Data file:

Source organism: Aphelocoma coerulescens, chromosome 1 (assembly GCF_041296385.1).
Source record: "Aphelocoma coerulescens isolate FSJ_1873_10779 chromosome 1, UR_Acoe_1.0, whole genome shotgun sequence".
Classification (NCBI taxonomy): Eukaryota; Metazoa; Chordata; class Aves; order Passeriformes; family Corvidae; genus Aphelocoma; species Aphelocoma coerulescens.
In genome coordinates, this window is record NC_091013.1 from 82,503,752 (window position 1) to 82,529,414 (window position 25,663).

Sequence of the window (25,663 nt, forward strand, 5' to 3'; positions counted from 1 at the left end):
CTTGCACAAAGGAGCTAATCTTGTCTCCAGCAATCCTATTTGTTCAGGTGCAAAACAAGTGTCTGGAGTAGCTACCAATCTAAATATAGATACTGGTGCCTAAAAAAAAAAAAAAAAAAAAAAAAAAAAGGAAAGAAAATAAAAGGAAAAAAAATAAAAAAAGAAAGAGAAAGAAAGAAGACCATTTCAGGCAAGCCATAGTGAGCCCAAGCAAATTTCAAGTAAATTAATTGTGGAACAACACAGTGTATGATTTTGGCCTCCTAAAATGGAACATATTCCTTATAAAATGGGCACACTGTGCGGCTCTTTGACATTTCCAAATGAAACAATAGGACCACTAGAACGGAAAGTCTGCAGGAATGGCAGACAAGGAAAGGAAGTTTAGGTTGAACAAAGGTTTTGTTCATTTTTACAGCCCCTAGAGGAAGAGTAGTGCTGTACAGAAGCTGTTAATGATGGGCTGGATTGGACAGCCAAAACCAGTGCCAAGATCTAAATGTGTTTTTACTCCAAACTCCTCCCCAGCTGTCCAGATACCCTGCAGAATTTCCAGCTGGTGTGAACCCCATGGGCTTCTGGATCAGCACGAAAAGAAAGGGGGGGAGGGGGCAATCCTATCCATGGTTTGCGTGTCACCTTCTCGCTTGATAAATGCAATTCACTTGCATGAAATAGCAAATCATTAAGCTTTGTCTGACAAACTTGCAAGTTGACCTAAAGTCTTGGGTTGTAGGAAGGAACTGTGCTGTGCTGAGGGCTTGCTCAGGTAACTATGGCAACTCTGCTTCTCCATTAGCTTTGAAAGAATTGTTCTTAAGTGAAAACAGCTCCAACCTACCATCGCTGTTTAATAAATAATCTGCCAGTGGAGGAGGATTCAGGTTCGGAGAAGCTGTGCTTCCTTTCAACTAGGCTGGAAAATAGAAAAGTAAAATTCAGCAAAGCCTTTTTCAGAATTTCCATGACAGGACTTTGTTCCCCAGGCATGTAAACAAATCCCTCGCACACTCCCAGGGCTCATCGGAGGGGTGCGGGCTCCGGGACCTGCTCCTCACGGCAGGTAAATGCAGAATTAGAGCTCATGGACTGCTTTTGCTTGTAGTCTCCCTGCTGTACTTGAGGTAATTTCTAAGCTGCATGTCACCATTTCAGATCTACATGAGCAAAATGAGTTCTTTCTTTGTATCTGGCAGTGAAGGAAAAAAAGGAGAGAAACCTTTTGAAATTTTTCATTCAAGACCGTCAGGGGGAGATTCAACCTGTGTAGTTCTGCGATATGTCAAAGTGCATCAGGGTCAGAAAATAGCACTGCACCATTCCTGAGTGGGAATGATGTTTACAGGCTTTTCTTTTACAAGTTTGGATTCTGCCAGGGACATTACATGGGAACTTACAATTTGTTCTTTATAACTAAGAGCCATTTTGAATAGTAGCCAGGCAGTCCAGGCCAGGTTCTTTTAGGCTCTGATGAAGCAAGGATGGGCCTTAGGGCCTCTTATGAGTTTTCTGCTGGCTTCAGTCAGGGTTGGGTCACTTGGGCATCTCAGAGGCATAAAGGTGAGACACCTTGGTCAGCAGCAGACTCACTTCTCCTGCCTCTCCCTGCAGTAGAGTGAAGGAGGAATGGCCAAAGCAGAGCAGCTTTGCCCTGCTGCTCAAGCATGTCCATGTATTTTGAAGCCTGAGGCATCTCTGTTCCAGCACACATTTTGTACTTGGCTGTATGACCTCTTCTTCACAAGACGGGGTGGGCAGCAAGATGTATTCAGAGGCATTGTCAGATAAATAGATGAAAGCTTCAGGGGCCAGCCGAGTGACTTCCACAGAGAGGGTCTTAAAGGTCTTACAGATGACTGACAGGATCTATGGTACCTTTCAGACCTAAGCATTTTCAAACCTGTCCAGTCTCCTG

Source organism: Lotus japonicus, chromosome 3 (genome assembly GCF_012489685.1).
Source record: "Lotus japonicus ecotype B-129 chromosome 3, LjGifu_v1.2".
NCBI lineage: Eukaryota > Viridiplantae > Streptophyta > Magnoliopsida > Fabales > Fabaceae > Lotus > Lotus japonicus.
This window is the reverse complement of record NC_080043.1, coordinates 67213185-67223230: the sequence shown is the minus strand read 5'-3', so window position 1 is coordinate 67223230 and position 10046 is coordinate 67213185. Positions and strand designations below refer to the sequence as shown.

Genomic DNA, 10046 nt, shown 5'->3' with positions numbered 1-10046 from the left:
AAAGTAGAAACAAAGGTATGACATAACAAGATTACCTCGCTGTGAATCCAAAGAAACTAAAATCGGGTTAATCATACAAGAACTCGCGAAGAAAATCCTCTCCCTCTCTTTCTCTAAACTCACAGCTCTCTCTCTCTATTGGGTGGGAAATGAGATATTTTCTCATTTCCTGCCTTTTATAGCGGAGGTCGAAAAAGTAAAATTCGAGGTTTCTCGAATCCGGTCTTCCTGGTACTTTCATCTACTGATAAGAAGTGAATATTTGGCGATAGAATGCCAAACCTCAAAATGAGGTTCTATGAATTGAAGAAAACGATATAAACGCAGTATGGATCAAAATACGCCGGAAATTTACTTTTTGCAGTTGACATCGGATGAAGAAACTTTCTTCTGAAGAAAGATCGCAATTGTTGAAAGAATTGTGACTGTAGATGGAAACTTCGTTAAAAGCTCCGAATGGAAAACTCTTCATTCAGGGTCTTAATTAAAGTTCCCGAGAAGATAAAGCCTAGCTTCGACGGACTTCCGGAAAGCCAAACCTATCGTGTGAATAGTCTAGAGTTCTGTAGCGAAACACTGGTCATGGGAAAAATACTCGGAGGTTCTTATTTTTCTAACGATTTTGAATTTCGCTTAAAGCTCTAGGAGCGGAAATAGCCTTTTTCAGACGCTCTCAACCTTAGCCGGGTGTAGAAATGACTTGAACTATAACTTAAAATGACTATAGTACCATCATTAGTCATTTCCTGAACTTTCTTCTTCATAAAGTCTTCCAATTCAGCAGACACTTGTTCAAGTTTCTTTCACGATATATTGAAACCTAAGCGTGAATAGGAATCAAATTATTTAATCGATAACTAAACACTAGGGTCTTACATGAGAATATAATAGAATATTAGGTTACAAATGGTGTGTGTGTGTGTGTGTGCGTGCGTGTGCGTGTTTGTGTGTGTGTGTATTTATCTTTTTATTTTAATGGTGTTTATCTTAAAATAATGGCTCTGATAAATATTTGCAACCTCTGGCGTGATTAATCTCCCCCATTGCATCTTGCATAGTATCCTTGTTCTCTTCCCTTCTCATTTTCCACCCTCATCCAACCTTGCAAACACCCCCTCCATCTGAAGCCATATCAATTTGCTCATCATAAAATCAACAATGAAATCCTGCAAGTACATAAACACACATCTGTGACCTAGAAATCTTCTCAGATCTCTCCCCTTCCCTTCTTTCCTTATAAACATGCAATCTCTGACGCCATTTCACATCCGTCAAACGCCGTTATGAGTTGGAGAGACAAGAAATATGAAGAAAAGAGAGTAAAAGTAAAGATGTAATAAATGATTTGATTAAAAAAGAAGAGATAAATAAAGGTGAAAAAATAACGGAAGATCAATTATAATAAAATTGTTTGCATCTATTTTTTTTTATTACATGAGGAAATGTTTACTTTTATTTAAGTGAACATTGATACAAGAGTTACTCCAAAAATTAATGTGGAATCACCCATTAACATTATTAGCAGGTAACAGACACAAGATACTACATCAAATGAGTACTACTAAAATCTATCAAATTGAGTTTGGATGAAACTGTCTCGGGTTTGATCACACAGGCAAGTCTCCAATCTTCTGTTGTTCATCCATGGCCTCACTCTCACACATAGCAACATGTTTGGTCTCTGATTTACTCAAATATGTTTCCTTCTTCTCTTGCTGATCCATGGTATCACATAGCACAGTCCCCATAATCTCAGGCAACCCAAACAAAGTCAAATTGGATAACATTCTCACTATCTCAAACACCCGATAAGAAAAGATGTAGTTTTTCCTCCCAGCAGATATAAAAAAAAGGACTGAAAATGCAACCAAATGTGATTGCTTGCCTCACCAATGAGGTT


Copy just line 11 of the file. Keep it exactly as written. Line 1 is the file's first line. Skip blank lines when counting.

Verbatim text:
Genomic DNA, 10046 nt, shown 5'->3' with positions numbered 1-10046 from the left: